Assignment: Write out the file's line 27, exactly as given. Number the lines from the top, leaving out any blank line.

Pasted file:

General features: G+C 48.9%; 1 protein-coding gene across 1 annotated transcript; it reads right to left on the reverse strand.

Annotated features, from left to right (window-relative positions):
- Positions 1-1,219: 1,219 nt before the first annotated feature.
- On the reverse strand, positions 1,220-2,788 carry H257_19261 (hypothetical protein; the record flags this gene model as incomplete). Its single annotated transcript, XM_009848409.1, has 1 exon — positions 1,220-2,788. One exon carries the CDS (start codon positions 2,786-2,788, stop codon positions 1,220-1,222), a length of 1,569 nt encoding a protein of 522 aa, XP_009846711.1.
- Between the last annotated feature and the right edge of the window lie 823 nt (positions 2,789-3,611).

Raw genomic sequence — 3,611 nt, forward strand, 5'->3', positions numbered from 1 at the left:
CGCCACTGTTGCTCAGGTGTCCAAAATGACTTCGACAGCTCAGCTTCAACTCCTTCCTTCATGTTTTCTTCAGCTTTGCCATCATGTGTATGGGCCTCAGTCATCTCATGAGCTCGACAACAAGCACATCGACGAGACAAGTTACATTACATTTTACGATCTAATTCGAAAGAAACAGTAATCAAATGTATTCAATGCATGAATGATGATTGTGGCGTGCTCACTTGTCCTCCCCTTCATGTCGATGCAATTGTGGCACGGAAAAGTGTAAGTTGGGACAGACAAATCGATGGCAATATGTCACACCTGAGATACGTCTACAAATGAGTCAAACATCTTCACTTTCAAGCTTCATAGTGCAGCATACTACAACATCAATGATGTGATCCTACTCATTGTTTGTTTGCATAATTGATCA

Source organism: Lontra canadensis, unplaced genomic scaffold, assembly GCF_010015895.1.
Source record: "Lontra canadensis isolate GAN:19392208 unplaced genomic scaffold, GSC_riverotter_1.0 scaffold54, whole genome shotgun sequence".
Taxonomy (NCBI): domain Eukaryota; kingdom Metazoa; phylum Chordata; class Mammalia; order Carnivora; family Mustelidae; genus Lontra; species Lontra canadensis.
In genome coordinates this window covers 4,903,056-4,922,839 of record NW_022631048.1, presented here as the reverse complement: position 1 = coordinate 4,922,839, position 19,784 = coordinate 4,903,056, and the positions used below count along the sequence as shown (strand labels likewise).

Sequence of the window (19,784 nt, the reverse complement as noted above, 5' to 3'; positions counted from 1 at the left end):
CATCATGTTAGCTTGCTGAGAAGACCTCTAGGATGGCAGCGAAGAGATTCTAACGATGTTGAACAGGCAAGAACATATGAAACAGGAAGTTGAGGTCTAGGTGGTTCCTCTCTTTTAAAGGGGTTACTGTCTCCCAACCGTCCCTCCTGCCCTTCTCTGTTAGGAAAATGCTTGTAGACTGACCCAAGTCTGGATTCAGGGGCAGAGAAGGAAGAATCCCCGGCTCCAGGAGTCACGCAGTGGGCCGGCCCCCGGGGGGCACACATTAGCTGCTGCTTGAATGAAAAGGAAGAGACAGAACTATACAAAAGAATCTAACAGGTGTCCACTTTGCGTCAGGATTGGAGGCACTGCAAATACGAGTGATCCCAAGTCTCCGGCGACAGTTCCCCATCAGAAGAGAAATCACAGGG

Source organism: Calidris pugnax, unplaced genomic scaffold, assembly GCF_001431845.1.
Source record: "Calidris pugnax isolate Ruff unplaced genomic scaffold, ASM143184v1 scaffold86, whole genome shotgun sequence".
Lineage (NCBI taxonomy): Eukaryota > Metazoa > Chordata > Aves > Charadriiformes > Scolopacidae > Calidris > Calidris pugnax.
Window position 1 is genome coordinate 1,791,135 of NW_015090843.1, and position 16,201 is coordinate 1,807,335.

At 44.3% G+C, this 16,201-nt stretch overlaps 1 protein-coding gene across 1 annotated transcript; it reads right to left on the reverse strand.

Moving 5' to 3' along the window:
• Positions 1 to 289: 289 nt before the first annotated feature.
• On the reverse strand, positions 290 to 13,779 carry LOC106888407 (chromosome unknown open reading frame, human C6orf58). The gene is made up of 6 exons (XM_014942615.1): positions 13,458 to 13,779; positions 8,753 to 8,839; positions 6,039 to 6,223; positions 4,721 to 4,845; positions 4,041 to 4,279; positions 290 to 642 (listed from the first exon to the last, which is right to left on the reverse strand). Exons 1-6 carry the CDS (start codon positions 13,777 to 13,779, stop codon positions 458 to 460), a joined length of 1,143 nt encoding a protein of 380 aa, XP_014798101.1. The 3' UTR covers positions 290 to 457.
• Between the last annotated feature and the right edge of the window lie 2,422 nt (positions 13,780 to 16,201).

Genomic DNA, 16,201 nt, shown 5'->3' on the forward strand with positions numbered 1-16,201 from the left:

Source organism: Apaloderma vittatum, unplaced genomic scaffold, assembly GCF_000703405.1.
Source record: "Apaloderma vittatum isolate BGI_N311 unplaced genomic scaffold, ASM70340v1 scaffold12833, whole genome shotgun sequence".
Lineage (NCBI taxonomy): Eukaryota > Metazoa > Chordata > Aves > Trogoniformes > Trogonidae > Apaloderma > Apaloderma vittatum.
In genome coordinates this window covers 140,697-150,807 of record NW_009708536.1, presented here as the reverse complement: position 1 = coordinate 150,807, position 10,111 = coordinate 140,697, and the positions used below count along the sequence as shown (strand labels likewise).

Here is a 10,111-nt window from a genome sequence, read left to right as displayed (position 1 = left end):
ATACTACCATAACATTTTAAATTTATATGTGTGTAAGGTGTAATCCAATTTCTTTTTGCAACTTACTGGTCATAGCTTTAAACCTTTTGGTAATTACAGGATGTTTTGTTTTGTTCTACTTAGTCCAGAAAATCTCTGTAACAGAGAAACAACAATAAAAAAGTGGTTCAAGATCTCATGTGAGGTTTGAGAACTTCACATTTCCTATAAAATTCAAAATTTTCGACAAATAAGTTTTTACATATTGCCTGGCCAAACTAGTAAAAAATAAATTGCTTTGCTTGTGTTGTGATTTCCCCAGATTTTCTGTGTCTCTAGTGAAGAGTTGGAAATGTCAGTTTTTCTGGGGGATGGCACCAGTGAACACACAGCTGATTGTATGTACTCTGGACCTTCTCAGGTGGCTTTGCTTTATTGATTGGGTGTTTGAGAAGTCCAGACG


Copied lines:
In genome coordinates this window covers 140,697-150,807 of record NW_009708536.1, presented here as the reverse complement: position 1 = coordinate 150,807, position 10,111 = coordinate 140,697, and the positions used below count along the sequence as shown (strand labels likewise).